If you build it, who will shovel?
No agreement on who should clean Turners Falls-Gill bridge sidewalk
Footprints in the snow covering the sidewalk of the Turners Falls-Gill Bridge, better know as the Gill-Montague bridge, early this month. The roadway is plowed by the Department of Transportation, the sidewalk is shoveled by no one. The plow pictured belongs to a private contractor not involved in the sidewalk situation. Recorder Chris Curtis
TURNERS FALLS — While residents have now cleared their sidewalks of several storms’ worth of snow this winter, the state, towns and construction company disagree on who should do the same for the Turners Falls-Gill Bridge.
The bridge is the property of the state, spans the border between the towns of Montague and Gill, is under reconstruction by contractor SPS New England, and none of the entities involved are willing to clear the sidewalk.
Footprints in the snow attest to the fact the bridge is used by pedestrians, some crossing to and from the Wagon Wheel Restaurant in Gill, or residents of Gill’s Riverside District walking into downtown Turners Falls.
Montague Chief of Police Charles “Chip” Dodge III received a complaint about the snow-covered walk after the first storms in mid-December, and asked a dispatcher to find out who is responsible.
“The construction company said now they’ve finished with the sidewalk, it’s no longer their responsibility. We contacted the state and they said that they’re not going to do it, and I believe the town of Montague doesn’t have the ability or the interest, because of the other things they have to do,” Dodge said.
As he hears it, the bridge hasn’t been cleared in years, except by a Gill teenager.
“It’s kind of a bummer because people are walking across the bridge in the travel lanes and it isn’t safe. I was hoping some organization would step up and take care of it, but it hasn’t happened,” Dodge said.
According to Montague Highway Superintendent Thomas Bergeron, there are technical and legal hurdles to clearing the walk, and his department has not done so in the years he has worked for the town.
“The state refuses to do it and we won’t do it because of liabilities, basically,” he said.
Bergeron said the issue isn’t clear, but as he understands it the state maintains it has signed over the sidewalk to the towns of Gill and Montague.
The town streets take priority for his department, followed by the parking lots, and it might be a day at best after a storm before his department has time to get to the bridge sidewalk. By that time, the DOT will have plowed the bridge, and he can’t blow the snow off the sidewalk to freeze in the street or over the rail onto the power company’s building or into the Connecticut River.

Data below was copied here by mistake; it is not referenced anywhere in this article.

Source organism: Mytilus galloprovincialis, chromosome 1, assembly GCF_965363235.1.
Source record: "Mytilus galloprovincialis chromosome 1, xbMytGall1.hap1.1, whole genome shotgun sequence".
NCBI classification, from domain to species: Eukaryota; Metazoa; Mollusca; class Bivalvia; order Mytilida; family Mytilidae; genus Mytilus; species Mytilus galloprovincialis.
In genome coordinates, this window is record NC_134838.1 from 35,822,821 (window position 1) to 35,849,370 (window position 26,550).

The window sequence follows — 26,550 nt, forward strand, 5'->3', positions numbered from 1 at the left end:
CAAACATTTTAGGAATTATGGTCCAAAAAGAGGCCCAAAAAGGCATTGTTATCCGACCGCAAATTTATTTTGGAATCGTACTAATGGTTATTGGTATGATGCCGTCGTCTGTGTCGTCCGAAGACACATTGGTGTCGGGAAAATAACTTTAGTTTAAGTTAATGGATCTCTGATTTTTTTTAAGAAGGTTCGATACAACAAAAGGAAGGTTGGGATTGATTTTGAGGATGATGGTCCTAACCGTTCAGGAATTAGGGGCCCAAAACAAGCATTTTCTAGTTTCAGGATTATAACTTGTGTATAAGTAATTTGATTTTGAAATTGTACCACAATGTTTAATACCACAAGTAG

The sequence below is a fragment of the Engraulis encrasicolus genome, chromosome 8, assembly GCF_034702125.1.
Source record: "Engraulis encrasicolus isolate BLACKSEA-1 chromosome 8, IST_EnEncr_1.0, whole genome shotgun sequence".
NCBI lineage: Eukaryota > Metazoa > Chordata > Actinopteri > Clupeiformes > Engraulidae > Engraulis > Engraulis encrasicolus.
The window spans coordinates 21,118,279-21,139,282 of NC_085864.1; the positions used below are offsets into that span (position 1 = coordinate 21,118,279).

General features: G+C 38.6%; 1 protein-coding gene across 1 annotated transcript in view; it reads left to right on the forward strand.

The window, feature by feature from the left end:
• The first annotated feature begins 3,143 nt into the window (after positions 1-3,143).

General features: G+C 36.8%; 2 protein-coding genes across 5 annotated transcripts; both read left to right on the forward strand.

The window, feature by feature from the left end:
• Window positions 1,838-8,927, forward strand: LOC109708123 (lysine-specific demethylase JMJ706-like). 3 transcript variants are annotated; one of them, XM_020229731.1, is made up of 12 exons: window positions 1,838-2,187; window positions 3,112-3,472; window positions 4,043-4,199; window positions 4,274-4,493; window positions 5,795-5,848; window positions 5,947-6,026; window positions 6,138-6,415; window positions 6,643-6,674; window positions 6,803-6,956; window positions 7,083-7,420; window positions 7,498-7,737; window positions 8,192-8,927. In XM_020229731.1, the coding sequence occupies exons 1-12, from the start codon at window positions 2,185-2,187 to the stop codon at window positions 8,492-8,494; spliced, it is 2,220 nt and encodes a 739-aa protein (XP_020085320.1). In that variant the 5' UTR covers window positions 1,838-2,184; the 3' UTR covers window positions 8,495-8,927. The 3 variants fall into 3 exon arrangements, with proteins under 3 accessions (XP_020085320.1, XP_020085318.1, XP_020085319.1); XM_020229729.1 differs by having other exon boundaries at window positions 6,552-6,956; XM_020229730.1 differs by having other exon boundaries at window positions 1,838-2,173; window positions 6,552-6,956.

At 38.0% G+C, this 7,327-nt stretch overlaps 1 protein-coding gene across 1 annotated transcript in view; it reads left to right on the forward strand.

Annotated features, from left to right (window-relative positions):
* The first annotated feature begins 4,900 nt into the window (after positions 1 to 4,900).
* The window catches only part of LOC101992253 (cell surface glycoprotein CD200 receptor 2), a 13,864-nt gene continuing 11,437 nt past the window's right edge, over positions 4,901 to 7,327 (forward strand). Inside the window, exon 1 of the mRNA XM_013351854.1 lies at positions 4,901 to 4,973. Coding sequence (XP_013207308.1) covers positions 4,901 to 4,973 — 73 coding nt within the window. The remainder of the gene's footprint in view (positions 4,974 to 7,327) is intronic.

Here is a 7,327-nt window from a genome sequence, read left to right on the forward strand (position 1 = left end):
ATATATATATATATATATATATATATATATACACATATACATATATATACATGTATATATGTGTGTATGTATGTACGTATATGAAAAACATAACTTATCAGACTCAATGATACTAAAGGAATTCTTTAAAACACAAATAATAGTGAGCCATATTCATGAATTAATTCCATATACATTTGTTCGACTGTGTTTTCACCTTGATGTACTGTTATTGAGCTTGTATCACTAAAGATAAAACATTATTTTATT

Sending sand and snow into the river would bring a call from the Department of Environmental Protection, and if pushed into the state-owned roadway, the town could conceivably plow it away but would be liable for any damage to the bridge.
“It may be one of those things where nothing will happen,” Bergeron said.
The Montague Highway Department will not begin to clear the walk unless told to do so by the Board of Selectmen, he said, and in 10 years of the issue coming up every year that instruction has not been made.
Before the bridge project began, Mitch Waldron of Gill cleared the walk for several years with a neighbor on his own initiative.
Mother Jennifer Waldron said her son began at age 12.
“He did it for I believe three years, that was because no one did it and he and our neighbor started doing it,” Waldron said.
He started with a shovel, using a snowblower when he was old enough to do so, but stopped after the first year of construction when the workers began clearing the walk for their own use, she said.
“He is now 15 and he isn’t doing it anymore, because it seems like when you have a new bridge somebody would take responsibility for it,” Waldron said.
Clearing the approximately third of a mile of sidewalk was definitely a chore, Waldron said, and Mitch now has his own small landscaping and snow-shoveling business.
As a resident of the Riverside section of Gill, Waldron said it is nice to be able to walk into Turners Falls.
“Now that we have a nice sidewalk and a nice bridge, it would be nice to be able to walk across it,” Waldron said. “A lot of Gill residents are very environmentally conscious and they would rather walk than use their vehicles.”
A Department of Transportation spokesman did not return a call for comment in time for publication, and Gill’s highway superintendent could not be reached on the busy snow day.
You can reach Chris Curtis at: email@example.com or 413-772-0261, ext. 257